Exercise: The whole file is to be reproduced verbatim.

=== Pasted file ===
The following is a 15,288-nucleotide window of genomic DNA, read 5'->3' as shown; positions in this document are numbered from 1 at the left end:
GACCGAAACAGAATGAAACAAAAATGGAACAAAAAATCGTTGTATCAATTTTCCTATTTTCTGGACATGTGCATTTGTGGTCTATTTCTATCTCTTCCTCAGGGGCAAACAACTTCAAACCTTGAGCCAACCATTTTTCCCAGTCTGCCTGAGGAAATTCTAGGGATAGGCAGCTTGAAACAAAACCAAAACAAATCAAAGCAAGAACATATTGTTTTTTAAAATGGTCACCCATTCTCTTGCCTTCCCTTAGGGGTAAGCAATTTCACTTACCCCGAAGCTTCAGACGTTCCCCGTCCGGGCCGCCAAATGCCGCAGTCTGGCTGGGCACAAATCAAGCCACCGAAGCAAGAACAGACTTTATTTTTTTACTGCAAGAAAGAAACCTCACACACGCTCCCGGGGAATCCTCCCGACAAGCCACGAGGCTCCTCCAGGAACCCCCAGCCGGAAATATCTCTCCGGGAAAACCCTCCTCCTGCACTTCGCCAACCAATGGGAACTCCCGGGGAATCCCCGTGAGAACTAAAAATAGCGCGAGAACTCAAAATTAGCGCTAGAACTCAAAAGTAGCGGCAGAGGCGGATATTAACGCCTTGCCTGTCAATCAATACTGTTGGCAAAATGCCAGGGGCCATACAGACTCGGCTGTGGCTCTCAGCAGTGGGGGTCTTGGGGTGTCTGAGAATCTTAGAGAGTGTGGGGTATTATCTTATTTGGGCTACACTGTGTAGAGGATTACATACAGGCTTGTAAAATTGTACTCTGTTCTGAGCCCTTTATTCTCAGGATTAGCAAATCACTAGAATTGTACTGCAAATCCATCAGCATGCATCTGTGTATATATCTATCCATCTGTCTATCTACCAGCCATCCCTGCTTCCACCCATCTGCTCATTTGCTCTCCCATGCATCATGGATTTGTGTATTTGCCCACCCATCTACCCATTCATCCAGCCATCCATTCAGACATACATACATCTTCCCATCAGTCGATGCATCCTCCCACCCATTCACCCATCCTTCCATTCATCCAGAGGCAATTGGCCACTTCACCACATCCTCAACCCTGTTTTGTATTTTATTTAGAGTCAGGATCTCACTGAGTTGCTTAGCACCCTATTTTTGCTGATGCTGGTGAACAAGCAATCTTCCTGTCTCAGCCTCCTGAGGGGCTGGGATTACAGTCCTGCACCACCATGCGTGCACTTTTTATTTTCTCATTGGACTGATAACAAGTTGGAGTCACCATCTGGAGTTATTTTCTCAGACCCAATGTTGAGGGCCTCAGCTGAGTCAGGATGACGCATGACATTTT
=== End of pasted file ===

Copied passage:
The following is a 15,288-nucleotide window of genomic DNA, read 5'->3' as shown; positions in this document are numbered from 1 at the left end:
GACCGAAACAGAATGAAACAAAAATGGAACAAAAAATCGTTGTATCAATTTTCCTATTTTCTGGACATGTGCATTTGTGGTCTATTTCTATCTCTTCCTCAGGGGCAAACAACTTCAAACCTTGAGCCAACCATTTTTCCCAGTCTGCCTGAGGAAATTCTAGGGATAGGCAGCTTGAAACAAAACCAAAACAAATCAAAGCAAGAACATATTGTTTTTTAAAATGGTCACCCATTCTCTTGCCTTCCCTTAGGGGTAAGCAATTTCACTTACCCCGAAGCTTCAGACGTTCCCCGTCCGGGCCGCCAAATGCCGCAGTCTGGCTGGGCACAAATCAAGCCACCGAAGCAAGAACAGACTTTATTTTTTTACTGCAAGAAAGAAACCTCACACACGCTCCCGGGGAATCCTCCCGACAAGCCACGAGGCTCCTCCAGGAACCCCCAGCCGGAAATATCTCTCCGGGAAAACCCTCCTCCTGCACTTCGCCAACCAATGGGAACTCCCGGGGAATCCCCGTGAGAACTAAAAATAGCGCGAGAACTCAAAATTAGCGCTAGAACTCAAAAGTAGCGGCAGAGGCGGATATTAACGCCTTGCCTGTCAATCAATACTGTTGGCAAAATGCCAGGGGCCATACAGACTCGGCTGTGGCTCTCAGCAGTGGGGGTCTTGGGGTGTCTGAGAATCTTAGAGAGTGTGGGGTATTATCTTATTTGGGCTACACTGTGTAGAGGATTACATACAGGCTTGTAAAATTGTACTCTGTTCTGAGCCCTTTATTCTCAGGATTAGCAAATCACTAGAATTGTACTGCAAATCCATCAGCATGCATCTGTGTATATATCTATCCATCTGTCTATCTACCAGCCATCCCTGCTTCCACCCATCTGCTCATTTGCTCTCCCATGCATCATGGATTTGTGTATTTGCCCACCCATCTACCCATTCATCCAGCCATCCATTCAGACATACATACATCTTCCCATCAGTCGATGCATCCTCCCACCCATTCACCCATCCTTCCATTCATCCAGAGGCAATTGGCCACTTCACCACATCCTCAACCCTGTTTTGTATTTTATTTAGAGTCAGGATCTCACTGAGTTGCTTAGCACCCTATTTTTGCTGATGCTGGTGAACAAGCAATCTTCCTGTCTCAGCCTCCTGAGGGGCTGGGATTACAGTCCTGCACCACCATGCGTGCACTTTTTATTTTCTCATTGGACTGATAACAAGTTGGAGTCACCATCTGGAGTTATTTTCTCAGACCCAATGTTGAGGGCCTCAGCTGAGTCAGGATGACGCATGACATTTT